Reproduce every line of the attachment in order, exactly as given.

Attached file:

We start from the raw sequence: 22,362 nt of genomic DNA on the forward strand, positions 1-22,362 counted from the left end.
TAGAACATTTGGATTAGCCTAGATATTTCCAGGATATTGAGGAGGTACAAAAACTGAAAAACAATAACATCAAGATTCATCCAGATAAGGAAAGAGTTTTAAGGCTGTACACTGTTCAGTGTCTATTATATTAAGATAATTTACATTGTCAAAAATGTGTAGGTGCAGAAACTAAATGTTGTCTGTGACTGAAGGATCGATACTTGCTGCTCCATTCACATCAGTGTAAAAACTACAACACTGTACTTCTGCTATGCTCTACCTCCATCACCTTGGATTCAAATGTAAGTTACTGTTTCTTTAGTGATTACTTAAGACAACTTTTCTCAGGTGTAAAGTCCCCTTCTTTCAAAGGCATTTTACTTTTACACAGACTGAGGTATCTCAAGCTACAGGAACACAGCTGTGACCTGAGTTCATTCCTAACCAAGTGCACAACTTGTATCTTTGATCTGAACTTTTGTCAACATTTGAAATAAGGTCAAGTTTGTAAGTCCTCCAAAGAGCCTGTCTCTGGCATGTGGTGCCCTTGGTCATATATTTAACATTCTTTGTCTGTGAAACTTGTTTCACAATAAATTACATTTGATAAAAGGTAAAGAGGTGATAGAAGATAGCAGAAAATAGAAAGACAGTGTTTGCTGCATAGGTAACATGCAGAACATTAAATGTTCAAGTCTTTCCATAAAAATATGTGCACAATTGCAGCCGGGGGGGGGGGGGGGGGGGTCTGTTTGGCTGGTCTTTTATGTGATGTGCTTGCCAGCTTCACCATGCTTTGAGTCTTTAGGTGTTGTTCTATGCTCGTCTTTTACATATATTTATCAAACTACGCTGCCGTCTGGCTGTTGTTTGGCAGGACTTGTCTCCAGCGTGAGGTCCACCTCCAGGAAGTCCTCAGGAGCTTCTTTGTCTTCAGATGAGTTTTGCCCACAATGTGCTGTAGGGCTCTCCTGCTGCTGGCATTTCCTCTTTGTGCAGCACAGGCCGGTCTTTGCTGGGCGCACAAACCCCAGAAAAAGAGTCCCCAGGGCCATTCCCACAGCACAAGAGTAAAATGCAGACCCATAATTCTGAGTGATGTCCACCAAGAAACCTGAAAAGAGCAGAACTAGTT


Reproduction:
We start from the raw sequence: 22,362 nt of genomic DNA on the forward strand, positions 1-22,362 counted from the left end.
TAGAACATTTGGATTAGCCTAGATATTTCCAGGATATTGAGGAGGTACAAAAACTGAAAAACAATAACATCAAGATTCATCCAGATAAGGAAAGAGTTTTAAGGCTGTACACTGTTCAGTGTCTATTATATTAAGATAATTTACATTGTCAAAAATGTGTAGGTGCAGAAACTAAATGTTGTCTGTGACTGAAGGATCGATACTTGCTGCTCCATTCACATCAGTGTAAAAACTACAACACTGTACTTCTGCTATGCTCTACCTCCATCACCTTGGATTCAAATGTAAGTTACTGTTTCTTTAGTGATTACTTAAGACAACTTTTCTCAGGTGTAAAGTCCCCTTCTTTCAAAGGCATTTTACTTTTACACAGACTGAGGTATCTCAAGCTACAGGAACACAGCTGTGACCTGAGTTCATTCCTAACCAAGTGCACAACTTGTATCTTTGATCTGAACTTTTGTCAACATTTGAAATAAGGTCAAGTTTGTAAGTCCTCCAAAGAGCCTGTCTCTGGCATGTGGTGCCCTTGGTCATATATTTAACATTCTTTGTCTGTGAAACTTGTTTCACAATAAATTACATTTGATAAAAGGTAAAGAGGTGATAGAAGATAGCAGAAAATAGAAAGACAGTGTTTGCTGCATAGGTAACATGCAGAACATTAAATGTTCAAGTCTTTCCATAAAAATATGTGCACAATTGCAGCCGGGGGGGGGGGGGGGGGGGTCTGTTTGGCTGGTCTTTTATGTGATGTGCTTGCCAGCTTCACCATGCTTTGAGTCTTTAGGTGTTGTTCTATGCTCGTCTTTTACATATATTTATCAAACTACGCTGCCGTCTGGCTGTTGTTTGGCAGGACTTGTCTCCAGCGTGAGGTCCACCTCCAGGAAGTCCTCAGGAGCTTCTTTGTCTTCAGATGAGTTTTGCCCACAATGTGCTGTAGGGCTCTCCTGCTGCTGGCATTTCCTCTTTGTGCAGCACAGGCCGGTCTTTGCTGGGCGCACAAACCCCAGAAAAAGAGTCCCCAGGGCCATTCCCACAGCACAAGAGTAAAATGCAGACCCATAATTCTGAGTGATGTCCACCAAGAAACCTGAAAAGAGCAGAACTAGTT